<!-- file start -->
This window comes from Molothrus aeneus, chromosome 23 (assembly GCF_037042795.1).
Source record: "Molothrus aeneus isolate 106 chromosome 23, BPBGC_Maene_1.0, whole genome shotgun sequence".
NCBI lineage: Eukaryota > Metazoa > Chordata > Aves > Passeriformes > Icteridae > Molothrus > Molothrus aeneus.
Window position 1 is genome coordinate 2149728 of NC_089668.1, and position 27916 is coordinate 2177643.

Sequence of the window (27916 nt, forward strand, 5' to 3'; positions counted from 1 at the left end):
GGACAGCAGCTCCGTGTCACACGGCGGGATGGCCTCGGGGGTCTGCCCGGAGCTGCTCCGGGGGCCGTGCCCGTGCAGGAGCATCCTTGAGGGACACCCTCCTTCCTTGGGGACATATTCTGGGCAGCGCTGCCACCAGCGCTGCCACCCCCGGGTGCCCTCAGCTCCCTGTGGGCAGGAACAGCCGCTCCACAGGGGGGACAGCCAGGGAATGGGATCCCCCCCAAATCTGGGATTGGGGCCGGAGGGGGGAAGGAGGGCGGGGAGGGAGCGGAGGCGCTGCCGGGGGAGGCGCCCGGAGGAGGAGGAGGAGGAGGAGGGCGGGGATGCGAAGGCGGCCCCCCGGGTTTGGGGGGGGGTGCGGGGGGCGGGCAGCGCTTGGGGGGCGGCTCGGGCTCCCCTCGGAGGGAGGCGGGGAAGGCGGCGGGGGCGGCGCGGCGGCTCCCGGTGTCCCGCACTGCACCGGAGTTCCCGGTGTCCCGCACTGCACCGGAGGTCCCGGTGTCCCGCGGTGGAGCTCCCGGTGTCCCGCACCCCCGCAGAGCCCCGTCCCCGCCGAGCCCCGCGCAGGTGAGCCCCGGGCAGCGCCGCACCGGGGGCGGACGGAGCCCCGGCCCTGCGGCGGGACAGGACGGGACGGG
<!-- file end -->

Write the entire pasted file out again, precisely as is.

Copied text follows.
This window comes from Molothrus aeneus, chromosome 23 (assembly GCF_037042795.1).
Source record: "Molothrus aeneus isolate 106 chromosome 23, BPBGC_Maene_1.0, whole genome shotgun sequence".
NCBI lineage: Eukaryota > Metazoa > Chordata > Aves > Passeriformes > Icteridae > Molothrus > Molothrus aeneus.
Window position 1 is genome coordinate 2149728 of NC_089668.1, and position 27916 is coordinate 2177643.

Sequence of the window (27916 nt, forward strand, 5' to 3'; positions counted from 1 at the left end):
GGACAGCAGCTCCGTGTCACACGGCGGGATGGCCTCGGGGGTCTGCCCGGAGCTGCTCCGGGGGCCGTGCCCGTGCAGGAGCATCCTTGAGGGACACCCTCCTTCCTTGGGGACATATTCTGGGCAGCGCTGCCACCAGCGCTGCCACCCCCGGGTGCCCTCAGCTCCCTGTGGGCAGGAACAGCCGCTCCACAGGGGGGACAGCCAGGGAATGGGATCCCCCCCAAATCTGGGATTGGGGCCGGAGGGGGGAAGGAGGGCGGGGAGGGAGCGGAGGCGCTGCCGGGGGAGGCGCCCGGAGGAGGAGGAGGAGGAGGAGGGCGGGGATGCGAAGGCGGCCCCCCGGGTTTGGGGGGGGGTGCGGGGGGCGGGCAGCGCTTGGGGGGCGGCTCGGGCTCCCCTCGGAGGGAGGCGGGGAAGGCGGCGGGGGCGGCGCGGCGGCTCCCGGTGTCCCGCACTGCACCGGAGTTCCCGGTGTCCCGCACTGCACCGGAGGTCCCGGTGTCCCGCGGTGGAGCTCCCGGTGTCCCGCACCCCCGCAGAGCCCCGTCCCCGCCGAGCCCCGCGCAGGTGAGCCCCGGGCAGCGCCGCACCGGGGGCGGACGGAGCCCCGGCCCTGCGGCGGGACAGGACGGGACGGG